I believe that this collaboration between FORCE and the Lynne Cohen Foundation is important and well worth the effort. I am particularly proud of the fact that the Foundation has raised more than $6 million to support research and preventive care for the early detection and prevention of ovarian and breast cancer since 1998.

Here is how you can help:

1. Join Team FORCE and come out on September 19th and walk (or run) with me! To join visit, select “Register Here,” select “Join a Team” then from the drop down menu at the bottom of the box select “Team FORCE.” Be sure to enter the discount code “force” on the individual registration page and you will receive a $5 discount on registration for the event.


2. Sponsor me or another participant on TEAM FORCE! To donate online, visit From the home page, select “Sponsor A Participant” and enter my name to ensure I receive credit for your donation. Checks made payable to KICKIN’ CANCER! can be mailed to P.O. Box 7128, Santa Monica, CA 90406-7128. Please include my name in the memo line of your check. Donations are tax deductible as provided by law.

Thank you for considering this request for support. If you have any questions about the Lynne Cohen Foundation, please visit, call 877.OVARY.11, or email For information about FORCE please visit

Thank you for supporting women's cancer research!


Tuesday, August 3, 2010

Donating my tissue to research

So my bilateral salpingo oophorectomy is now less than 72 hours away. It is time for me to make final decisions and preparations like what type of hormones I will take (no, I do not intend to go cold turkey); what I will pack for the hospital (something with no waistband); and what flavor jello I want to eat (not lime). Oh yes, and to cook and freeze some food for my husband (done). Fortunately many of my friends will be bringing meals over the next couple of weeks so we won't starve during my "vacation" from the kitchen.

Mentally, I am ready for this, although I do not look forward to it. I feel about this surgery much as I did about my mastectomies three and and half years ago: I know I am making the right decision, but I don't like it. I don't like that my BRCA2 mutation is forcing me to tinker with nature and run headlong into surgical menopause with all of its side effects at the age of 46. One of my college roommates has already been through natural menopause, which clearly happens to women my age so even though my ovaries are cranking along, I am likely only cutting short their life span by a few years. In the moments when I question the timing of my decision (not the decision to remove my ovaries, which I see as clearly the right decision, but the timing of the surgery), I remind myself that natural menopause is not far off; that I am lucky because I have not had cancer and am therefore eligible to take estrogen to ease my way through the transition; that my bones are currently healthy; and of course that I have outstanding doctors taking care of me.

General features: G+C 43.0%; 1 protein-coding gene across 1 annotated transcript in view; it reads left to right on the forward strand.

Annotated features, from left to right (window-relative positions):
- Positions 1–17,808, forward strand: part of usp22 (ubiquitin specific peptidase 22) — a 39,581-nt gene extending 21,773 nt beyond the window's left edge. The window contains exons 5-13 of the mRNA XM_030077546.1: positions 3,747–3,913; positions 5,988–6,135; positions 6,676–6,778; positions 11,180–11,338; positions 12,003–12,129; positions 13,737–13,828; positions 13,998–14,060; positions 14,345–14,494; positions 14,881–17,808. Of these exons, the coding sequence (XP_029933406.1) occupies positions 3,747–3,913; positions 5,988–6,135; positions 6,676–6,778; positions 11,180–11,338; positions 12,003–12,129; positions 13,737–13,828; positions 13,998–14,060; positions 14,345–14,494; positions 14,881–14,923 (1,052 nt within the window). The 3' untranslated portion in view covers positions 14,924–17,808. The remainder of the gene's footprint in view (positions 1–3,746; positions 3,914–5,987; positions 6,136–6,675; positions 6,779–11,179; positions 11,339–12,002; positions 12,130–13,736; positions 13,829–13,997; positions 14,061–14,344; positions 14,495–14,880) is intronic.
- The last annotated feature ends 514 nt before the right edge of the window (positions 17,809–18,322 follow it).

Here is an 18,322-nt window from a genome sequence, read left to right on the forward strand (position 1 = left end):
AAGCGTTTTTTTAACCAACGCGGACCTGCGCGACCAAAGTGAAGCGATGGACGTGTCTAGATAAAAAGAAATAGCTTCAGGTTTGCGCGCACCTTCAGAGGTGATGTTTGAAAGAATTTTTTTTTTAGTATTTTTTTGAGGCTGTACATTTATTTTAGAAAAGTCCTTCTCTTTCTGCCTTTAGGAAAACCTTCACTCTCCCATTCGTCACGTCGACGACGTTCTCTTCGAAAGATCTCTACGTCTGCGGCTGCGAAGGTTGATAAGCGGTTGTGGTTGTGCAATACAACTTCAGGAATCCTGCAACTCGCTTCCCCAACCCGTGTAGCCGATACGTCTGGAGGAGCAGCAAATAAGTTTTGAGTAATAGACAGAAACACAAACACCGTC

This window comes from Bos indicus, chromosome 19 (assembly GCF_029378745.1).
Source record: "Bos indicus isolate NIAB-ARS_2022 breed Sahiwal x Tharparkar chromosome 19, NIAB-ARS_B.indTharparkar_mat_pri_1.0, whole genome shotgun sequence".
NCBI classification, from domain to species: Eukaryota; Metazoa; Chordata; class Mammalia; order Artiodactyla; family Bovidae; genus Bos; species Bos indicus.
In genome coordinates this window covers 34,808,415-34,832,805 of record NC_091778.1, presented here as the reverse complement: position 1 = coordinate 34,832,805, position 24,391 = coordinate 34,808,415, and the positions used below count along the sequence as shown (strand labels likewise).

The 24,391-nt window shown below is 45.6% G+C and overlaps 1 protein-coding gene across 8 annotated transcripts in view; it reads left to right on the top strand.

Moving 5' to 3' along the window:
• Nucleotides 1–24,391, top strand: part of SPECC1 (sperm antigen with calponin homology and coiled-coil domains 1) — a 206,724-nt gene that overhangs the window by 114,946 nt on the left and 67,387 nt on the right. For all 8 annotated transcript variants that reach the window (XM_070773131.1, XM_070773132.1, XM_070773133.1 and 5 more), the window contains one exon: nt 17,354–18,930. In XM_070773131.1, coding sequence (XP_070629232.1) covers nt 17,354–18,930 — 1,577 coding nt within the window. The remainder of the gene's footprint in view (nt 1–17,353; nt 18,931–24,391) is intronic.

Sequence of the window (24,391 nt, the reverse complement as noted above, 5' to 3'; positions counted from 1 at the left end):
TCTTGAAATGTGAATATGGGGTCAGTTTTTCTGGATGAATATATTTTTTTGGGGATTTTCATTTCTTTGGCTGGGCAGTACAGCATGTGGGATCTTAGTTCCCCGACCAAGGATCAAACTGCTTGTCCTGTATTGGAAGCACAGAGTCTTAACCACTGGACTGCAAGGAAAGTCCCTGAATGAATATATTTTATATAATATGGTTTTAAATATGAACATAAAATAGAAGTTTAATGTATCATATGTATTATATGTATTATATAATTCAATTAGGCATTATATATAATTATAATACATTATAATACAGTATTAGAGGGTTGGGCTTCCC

My husband and I had a wonderful trip to Utah last week. We had an adult-oriented week because our children are away at summer camp for the next few weeks. This is the first time both our children have been gone from home at the same time for more than a weekend. It was truly nice to remember how much I enjoy spending time with my husband. We hiked in the beautiful mountains around Snowbird and Alta, where the wildflowers are at their peak. We learned from and were inspired by the incredible scholars at the Wexner Heritage Program's Summer Institute. And for the most part I put the reality of my upcoming surgery out of my mind.

But now that I am home, reality has set in. Yes, this is going to happen, and it is going to be very, very soon. Surgical menopause is no longer something in the future, it is happening this very week. Quite frankly, I am feeling a bit depressed and I have been somewhat moody with my husband today. And I warned him that it might get worse before it gets better as my body adjusts significantly reduced hormone levels. I am going to take some estrogen, in the form of a patch, which I hope will make the ride less bumpy.

A few days ago I received a call from the Gilda Radner Hereditary Cancer Detection Program, which I enrolled in four years ago when I discovered that I am BRCA2 positive. They wanted to know if I would be interested in donating some of the tissue removed during the surgery that would otherwise be discarded to research. For me, this was an easy decision, yes! I am a research junkie, constantly looking for new studies with better or newer information to help me make these hard decisions. If my tissue, which would otherwise be "trash" can potentially be of some benefit to future generations of women then I am happy to participate.